Secondly, manufacturers' investment activities, unlike those of non-manufacturers, consistently showed negative sensitivity to the amount of debt at the beginning of each business year throughout the 1990s and the sensitivity conspicuously rose after 1997 when the financial crisis took place in Japan. Our results show that a rise by two standard deviations in debt to cash flow ratios resulted in a 1.8 points decrease in investment ratios, averaged at 10.1 points, during the pre-financial crisis period between 1993 and 1996. In the post-financial crisis period between 1997 and 2000, however, the same rise in debt to cash flow ratios was translated into a 2.7 percentage point drop in investment ratios, which stood at 9.1 percent on average. This means that investments' sensitivity to debt increased 1.5 fold between before and after the financial crisis.

The question is how we interpret such a negative correlation between investment and the level of outstanding debt. Should it be taken to mean that the presence of debt restricts over-investment or causes under-investment? To find this out, we divided our sample companies into two sub-groups - mature companies with low expectations for growth and companies with high expectations of growth - as measured at the beginning of the sample period. Then, based on calculations for each sub-group, we attempted to discern whether the situation for Japanese manufacturers falls in the case of debt restricting over-investment (above the I* axis) or that of debt causing under-investment (below the I* axis).

We found that of the negative correlations between investment and debt seen in Japanese manufacturers during the 1990s, those observed prior to the financial crisis can be interpreted as being primarily debt restricting over-investment. However, neither of the two cases adequately explained the situation after the financial crisis. Rather, we concluded that both phenomena were occurring simultaneously. That is, the impact of debt on investment, which strengthened after the financial crisis in late 1997, has begun to cause under-investment among mature companies in addition to restricting their over-investment.

Industrial Revitalization Corp. to face complex problems

As such, the situation that has been highlighted as an "excess debt" situation in recent years has turned out to be very diverse in nature. On the other hand, however, it is also true that many problematic companies do hold excess debt, a great proportion of which is attributable to attempts to debt finance their investments at excessive risk. It is likely that such companies, which characteristically sustain high debt to cash flow ratios over a long period of time and should have been liquidated at a much earlier stage, have been preserved for one reason or another. Thus, the focus in devising policy measures to cope with the ongoing situation should be on designing institutional arrangements that appropriately facilitate the orderly exit of such nonviable companies.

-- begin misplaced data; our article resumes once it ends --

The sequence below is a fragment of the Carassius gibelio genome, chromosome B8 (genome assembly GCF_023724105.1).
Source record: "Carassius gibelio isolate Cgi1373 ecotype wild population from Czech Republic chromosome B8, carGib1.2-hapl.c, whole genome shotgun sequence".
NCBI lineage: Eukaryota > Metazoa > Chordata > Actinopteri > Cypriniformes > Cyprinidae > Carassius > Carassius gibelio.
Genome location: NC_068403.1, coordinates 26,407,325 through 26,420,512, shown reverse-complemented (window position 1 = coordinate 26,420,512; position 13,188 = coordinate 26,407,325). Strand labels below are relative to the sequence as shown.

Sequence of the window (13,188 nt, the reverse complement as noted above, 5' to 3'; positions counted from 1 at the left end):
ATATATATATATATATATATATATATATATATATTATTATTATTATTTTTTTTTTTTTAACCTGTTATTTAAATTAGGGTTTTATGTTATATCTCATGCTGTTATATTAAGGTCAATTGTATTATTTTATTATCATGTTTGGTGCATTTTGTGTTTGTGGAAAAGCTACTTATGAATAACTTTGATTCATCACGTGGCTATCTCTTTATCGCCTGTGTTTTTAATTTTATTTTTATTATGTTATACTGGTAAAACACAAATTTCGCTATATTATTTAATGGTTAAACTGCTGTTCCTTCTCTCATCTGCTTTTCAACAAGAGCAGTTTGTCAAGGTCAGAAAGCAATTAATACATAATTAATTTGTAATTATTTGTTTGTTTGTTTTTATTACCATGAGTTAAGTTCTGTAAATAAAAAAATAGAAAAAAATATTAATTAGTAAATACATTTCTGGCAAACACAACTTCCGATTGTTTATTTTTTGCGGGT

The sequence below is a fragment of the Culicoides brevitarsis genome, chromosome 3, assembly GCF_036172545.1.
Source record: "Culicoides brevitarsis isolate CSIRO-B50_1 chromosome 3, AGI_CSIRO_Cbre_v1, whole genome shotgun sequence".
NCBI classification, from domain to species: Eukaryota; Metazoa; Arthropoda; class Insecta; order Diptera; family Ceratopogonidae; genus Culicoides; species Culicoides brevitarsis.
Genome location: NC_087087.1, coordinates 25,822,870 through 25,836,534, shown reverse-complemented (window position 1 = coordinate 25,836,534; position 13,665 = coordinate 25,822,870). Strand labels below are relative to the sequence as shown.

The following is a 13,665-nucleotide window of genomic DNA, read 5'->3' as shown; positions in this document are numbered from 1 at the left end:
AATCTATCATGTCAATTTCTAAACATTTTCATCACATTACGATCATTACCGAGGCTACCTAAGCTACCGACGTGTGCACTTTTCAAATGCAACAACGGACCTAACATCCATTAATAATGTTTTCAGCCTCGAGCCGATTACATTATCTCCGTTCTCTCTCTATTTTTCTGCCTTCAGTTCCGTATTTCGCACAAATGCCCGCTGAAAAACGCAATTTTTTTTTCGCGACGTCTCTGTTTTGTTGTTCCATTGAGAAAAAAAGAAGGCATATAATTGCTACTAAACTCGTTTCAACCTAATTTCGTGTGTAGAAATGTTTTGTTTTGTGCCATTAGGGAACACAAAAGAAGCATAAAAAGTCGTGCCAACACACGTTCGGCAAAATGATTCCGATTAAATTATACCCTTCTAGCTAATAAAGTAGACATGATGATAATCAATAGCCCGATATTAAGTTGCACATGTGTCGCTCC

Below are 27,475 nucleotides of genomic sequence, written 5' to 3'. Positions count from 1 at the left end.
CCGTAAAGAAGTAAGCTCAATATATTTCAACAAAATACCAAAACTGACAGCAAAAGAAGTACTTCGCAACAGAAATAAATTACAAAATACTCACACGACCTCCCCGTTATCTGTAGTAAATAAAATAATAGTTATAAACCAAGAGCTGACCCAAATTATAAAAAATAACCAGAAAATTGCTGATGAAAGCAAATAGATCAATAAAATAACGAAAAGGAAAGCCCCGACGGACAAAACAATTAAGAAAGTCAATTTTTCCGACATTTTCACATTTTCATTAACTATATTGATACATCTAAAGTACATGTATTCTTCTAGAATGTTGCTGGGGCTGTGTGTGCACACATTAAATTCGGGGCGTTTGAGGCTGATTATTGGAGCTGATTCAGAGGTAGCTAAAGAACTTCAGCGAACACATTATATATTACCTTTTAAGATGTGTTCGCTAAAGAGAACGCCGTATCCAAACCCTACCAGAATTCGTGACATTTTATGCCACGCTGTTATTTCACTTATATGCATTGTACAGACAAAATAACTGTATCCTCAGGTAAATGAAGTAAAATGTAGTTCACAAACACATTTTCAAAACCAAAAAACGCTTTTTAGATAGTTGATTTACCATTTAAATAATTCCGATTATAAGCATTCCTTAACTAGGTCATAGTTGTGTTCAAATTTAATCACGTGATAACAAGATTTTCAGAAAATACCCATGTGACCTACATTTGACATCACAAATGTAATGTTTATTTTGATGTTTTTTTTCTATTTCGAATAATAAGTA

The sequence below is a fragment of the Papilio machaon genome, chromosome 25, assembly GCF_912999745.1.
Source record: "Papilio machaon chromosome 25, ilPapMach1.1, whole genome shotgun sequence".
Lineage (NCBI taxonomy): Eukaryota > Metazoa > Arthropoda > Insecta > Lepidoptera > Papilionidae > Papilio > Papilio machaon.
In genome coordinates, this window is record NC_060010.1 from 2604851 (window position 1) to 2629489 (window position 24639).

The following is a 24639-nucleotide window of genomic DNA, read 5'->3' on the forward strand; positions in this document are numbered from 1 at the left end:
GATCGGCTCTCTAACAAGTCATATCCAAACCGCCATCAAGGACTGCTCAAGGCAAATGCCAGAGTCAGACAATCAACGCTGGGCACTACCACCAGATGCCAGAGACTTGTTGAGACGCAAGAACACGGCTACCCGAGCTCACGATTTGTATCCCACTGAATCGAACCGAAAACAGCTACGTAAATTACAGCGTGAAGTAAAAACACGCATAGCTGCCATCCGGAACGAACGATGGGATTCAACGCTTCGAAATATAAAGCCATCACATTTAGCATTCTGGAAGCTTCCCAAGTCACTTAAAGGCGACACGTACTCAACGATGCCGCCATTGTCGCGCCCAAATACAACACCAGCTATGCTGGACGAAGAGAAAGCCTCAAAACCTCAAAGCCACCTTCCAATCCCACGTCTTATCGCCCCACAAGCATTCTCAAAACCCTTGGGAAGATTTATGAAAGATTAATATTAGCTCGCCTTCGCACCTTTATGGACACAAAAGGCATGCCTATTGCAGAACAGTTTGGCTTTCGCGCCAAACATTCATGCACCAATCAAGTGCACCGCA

At the same time, however, we must not forget that high debt ratios are serving a disciplinary function to curb over-investment by mature companies. What is required of companies falling in this group is the quick rebuilding of operations. And the presence of debt does prompt them to make such a move. Therefore, in cases of those companies, there is no necessity to implement an ex-post reduction of the debt burden, for instance by creditor banks forgiving part of loans. Providing an easy way out by alleviating their debt burden would induce a moral hazard.

The results of our analysis, however, also suggest that there exist other cases in which the presence of excess debt weighs heavily on companies and prevents the realization of investment opportunities and where the presence of debt facilitates can be described as a process of "creative destruction." This particularly holds true for the period after the financial crisis in late 1997. It is highly likely that this kind of restriction (debt overhang), which has been pointed out as a problem primarily of small and midsize companies, has begun to spread to listed companies following the 1997 financial crisis. This possibility may also deserve more attention. Indeed, it is these companies for which debt reduction measures - in the form of partial forgiveness of loans and the use of debt-for-equity swap scheme by creditor banks and/or financing by quasi-governmental financial institutions - should be taken.

The very fact that problems of such a diverse nature are part of the ongoing situation referred to simply as the "excess" debt problem shows the highly complex nature of problems facing Japanese companies ever since the financial crisis. Given such circumstances, it is extremely important that the soon-to-be-launched Industrial Revitalization Corp. properly discerns the role played by debt and selects appropriate policy measures for each case it handles.

March 18, 2003

March 18, 2003